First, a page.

Deforestation of the Amazon is uncovering Geoglyphs

700 years ago, for reasons that are still unknown, ancient people sculpted hundreds of geoglyphs in the Amazon. One of the most famous geoglyphs is the Nazca Lines in Peru. Recently, a combination of deforestation and high-resolution satellite imagery is beginning to expose many more of them.


Because of their huge size, geoglyphs are almost impossible to discover from ground level. It’s only when you get high in the air can you begin to see the shapes coming together in a pattern. A quote from TreeHugger:

One of the factors that contributed to so many geoglyphs being undetected prior to the aid of satallites is their enormous size. According to leading geoglyph scientist Alceu Ranzi, his latest discoveries — five sets of geometric shapes, with circles, squares and lines — can measure more than a mile from one extreme to another.

As Ogle Earth noticed, the TreeHugger article didn’t actually point out the exact location of any of the geoglyphs. However, GloboAmazonia found some of them, which you can view below, or download the KML file to view directly in Google Earth.

View Amazon geoglyphs in a larger map

While discovering more of them may help to eventually find out why they were created, further deforestation may be the only way to reveal them. To again quote TreeHugger, ” if it takes more clear-cutting in the Amazon rainforest to find out the answer, hopefully it will always remain a mystery.”

About Mickey Mellen

Mickey has been using Google Earth since it was released in 2005, and has created a variety of geo-related sites including Google Earth Hacks. He runs a web design firm in Marietta, GA, where he lives with his wife and two kids.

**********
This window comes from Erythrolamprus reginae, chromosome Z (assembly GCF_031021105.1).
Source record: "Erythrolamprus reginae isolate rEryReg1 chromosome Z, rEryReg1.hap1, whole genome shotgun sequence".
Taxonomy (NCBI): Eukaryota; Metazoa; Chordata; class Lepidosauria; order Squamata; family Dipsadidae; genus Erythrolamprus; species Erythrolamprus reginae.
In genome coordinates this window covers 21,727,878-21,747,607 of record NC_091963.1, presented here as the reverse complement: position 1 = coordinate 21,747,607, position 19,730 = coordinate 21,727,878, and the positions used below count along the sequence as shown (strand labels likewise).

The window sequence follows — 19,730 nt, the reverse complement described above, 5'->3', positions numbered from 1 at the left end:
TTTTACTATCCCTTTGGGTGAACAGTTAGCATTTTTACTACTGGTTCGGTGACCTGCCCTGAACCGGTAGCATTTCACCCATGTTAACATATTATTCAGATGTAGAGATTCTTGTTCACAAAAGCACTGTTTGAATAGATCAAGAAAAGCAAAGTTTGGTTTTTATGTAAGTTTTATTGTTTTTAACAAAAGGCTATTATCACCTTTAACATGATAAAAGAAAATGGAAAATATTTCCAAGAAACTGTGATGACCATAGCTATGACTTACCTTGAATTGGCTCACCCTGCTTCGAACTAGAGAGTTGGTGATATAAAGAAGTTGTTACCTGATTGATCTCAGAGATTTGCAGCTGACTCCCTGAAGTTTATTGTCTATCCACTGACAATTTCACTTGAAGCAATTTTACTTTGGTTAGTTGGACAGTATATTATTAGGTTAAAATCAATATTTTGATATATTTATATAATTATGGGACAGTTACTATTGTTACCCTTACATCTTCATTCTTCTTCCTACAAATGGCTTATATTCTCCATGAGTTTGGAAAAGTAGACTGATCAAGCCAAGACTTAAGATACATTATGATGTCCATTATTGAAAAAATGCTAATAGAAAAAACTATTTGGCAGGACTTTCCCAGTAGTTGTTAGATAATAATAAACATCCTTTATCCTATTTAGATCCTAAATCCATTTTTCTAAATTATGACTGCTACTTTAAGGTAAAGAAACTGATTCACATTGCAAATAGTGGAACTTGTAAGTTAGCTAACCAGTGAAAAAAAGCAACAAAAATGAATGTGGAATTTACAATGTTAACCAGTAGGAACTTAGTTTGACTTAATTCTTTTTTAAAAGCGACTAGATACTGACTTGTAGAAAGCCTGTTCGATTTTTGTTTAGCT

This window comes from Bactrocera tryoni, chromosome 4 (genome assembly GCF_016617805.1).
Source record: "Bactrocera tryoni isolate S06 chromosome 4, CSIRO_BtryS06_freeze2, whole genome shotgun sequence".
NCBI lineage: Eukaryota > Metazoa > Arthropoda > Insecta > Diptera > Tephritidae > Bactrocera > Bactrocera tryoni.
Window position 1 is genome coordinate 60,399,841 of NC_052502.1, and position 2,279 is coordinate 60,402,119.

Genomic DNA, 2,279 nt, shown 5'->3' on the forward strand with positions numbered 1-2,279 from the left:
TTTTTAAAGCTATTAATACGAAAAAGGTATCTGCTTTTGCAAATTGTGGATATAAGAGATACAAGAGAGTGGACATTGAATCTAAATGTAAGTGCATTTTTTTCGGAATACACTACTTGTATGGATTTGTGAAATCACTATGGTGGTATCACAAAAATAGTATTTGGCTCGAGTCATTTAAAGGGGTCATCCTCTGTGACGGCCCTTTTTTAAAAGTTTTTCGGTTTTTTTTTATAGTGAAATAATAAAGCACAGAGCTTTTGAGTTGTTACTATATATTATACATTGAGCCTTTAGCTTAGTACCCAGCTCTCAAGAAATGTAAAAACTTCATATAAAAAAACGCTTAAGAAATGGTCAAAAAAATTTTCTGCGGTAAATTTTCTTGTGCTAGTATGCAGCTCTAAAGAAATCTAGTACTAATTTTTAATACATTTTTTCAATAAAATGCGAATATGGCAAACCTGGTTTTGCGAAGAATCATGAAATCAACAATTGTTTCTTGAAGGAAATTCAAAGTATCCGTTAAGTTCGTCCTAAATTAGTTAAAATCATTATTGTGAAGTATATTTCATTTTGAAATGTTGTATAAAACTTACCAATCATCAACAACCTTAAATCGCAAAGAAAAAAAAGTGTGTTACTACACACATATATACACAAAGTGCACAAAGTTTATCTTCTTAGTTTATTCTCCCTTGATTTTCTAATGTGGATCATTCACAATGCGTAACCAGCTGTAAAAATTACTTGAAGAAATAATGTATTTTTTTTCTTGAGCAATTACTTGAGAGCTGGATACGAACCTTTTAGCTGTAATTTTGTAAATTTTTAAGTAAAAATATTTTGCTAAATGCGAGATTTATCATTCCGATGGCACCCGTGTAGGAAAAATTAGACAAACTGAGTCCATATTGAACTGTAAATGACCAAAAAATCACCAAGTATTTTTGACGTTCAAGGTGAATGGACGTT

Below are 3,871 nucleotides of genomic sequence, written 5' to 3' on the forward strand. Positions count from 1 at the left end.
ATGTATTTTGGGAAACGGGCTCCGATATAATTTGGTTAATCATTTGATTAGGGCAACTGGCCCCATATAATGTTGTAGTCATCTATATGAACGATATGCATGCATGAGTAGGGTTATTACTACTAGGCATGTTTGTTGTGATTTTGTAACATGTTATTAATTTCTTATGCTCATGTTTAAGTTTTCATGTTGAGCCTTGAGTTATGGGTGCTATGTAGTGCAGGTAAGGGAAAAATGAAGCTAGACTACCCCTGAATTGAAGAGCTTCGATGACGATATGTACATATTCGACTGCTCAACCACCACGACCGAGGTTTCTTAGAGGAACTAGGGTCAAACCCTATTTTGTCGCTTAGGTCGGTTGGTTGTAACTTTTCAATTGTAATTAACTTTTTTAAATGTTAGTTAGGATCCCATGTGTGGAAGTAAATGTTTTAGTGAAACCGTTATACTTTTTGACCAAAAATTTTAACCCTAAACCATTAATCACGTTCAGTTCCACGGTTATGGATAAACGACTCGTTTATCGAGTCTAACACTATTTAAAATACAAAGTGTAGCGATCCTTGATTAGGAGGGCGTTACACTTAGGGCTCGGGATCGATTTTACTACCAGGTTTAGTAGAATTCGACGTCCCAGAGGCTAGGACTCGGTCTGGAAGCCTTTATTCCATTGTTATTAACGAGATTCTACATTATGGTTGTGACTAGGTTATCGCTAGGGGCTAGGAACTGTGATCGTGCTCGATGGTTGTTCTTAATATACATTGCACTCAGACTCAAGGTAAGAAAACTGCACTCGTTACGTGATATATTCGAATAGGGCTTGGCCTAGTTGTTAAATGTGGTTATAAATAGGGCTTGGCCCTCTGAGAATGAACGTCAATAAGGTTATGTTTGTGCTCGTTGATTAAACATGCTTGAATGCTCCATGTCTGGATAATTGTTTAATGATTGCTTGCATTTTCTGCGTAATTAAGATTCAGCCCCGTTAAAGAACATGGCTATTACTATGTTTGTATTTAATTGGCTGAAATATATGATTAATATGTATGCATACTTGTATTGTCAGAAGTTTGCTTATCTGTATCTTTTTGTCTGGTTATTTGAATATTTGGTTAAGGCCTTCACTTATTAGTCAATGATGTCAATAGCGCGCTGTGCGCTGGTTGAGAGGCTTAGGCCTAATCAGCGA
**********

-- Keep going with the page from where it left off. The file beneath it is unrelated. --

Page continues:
1. Umm . . . the fact that these lines can only be seen if the area is deforested means . . . that the area was deforested WHEN these lines were created. Kinda hard to make make deep, straight grooves in the ground with all those trees and their underlying roots every where you turn, ya know. Just stating the obvious.

  2. Treehugger suggests that the ancients cut these glyphs through dense forests but it begs the question whether these areas were clear cut at the time. As Jared Diamond suggests in “Collapse,” pre-Columbian Americans were no, um, tree huggers.

  3. terrifying what anybody can discover with google 🙂

  4. Duncan Brinsmead says:

    Hmm… it looks like these might be settlement boundaries rather than geoglyphs for gods to see. (at least to my untrained eye) Perhaps there could be interesting artifacts buried at these locations.

  5. I believe some time ago it was published in Scientific American an article about those marks. Something about a people that built linked roads and had irrigated areas for plantation (I just listened to the podcast). It’s really great discovery since the actual indians there live in huts and hunt and gather for living during these last centuries.A major infrastructure from a civilization there was unknown.

  6. Odd that they’ve jumped to the conclusion that these are geoglyphs. They look more like architecture to me.

  7. Find a place at N51.410315 E30.054761 where in a few hundred years man may find clear traces of ancient infrastructure after some deforestation… 😉

  8. These geoglyphs are amazing to see but also not amazing because we uncovered them through the deforestation of the Amazon. The Amazon is very important to our planet and we need to do everything we can to preserve it.

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